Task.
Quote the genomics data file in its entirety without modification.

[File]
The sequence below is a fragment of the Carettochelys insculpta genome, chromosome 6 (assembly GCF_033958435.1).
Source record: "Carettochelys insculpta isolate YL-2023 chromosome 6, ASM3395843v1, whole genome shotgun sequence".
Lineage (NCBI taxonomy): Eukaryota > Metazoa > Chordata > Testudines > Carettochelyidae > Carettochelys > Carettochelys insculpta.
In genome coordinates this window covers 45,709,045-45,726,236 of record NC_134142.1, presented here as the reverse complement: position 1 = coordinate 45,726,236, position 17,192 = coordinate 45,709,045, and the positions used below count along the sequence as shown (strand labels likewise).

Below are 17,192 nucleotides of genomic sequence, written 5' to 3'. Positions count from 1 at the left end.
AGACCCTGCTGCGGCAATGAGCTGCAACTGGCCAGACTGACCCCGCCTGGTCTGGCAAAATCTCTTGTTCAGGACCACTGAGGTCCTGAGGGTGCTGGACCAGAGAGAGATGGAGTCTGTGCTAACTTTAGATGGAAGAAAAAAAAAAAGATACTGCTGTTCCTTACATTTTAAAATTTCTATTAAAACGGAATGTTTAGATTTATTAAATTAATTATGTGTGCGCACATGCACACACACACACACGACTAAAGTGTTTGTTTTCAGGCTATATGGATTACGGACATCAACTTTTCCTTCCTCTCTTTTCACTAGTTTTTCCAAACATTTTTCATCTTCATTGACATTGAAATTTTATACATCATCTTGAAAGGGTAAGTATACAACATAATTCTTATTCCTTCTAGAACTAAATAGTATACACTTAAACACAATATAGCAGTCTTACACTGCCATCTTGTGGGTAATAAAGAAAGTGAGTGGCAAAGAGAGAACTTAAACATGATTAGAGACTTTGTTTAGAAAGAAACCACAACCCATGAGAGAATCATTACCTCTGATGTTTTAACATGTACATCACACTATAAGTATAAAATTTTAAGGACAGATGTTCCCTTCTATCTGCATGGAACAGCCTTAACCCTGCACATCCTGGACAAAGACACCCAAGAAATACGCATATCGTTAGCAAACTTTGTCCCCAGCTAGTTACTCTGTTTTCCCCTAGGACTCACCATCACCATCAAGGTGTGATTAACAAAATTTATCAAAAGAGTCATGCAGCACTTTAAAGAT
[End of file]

The sequence below is a fragment of the Carettochelys insculpta genome, chromosome 6 (assembly GCF_033958435.1).
Source record: "Carettochelys insculpta isolate YL-2023 chromosome 6, ASM3395843v1, whole genome shotgun sequence".
Lineage (NCBI taxonomy): Eukaryota > Metazoa > Chordata > Testudines > Carettochelyidae > Carettochelys > Carettochelys insculpta.
In genome coordinates this window covers 45,709,045-45,726,236 of record NC_134142.1, presented here as the reverse complement: position 1 = coordinate 45,726,236, position 17,192 = coordinate 45,709,045, and the positions used below count along the sequence as shown (strand labels likewise).

Below are 17,192 nucleotides of genomic sequence, written 5' to 3'. Positions count from 1 at the left end.
AGACCCTGCTGCGGCAATGAGCTGCAACTGGCCAGACTGACCCCGCCTGGTCTGGCAAAATCTCTTGTTCAGGACCACTGAGGTCCTGAGGGTGCTGGACCAGAGAGAGATGGAGTCTGTGCTAACTTTAGATGGAAGAAAAAAAAAAAGATACTGCTGTTCCTTACATTTTAAAATTTCTATTAAAACGGAATGTTTAGATTTATTAAATTAATTATGTGTGCGCACATGCACACACACACACACGACTAAAGTGTTTGTTTTCAGGCTATATGGATTACGGACATCAACTTTTCCTTCCTCTCTTTTCACTAGTTTTTCCAAACATTTTTCATCTTCATTGACATTGAAATTTTATACATCATCTTGAAAGGGTAAGTATACAACATAATTCTTATTCCTTCTAGAACTAAATAGTATACACTTAAACACAATATAGCAGTCTTACACTGCCATCTTGTGGGTAATAAAGAAAGTGAGTGGCAAAGAGAGAACTTAAACATGATTAGAGACTTTGTTTAGAAAGAAACCACAACCCATGAGAGAATCATTACCTCTGATGTTTTAACATGTACATCACACTATAAGTATAAAATTTTAAGGACAGATGTTCCCTTCTATCTGCATGGAACAGCCTTAACCCTGCACATCCTGGACAAAGACACCCAAGAAATACGCATATCGTTAGCAAACTTTGTCCCCAGCTAGTTACTCTGTTTTCCCCTAGGACTCACCATCACCATCAAGGTGTGATTAACAAAATTTATCAAAAGAGTCATGCAGCACTTTAAAGAT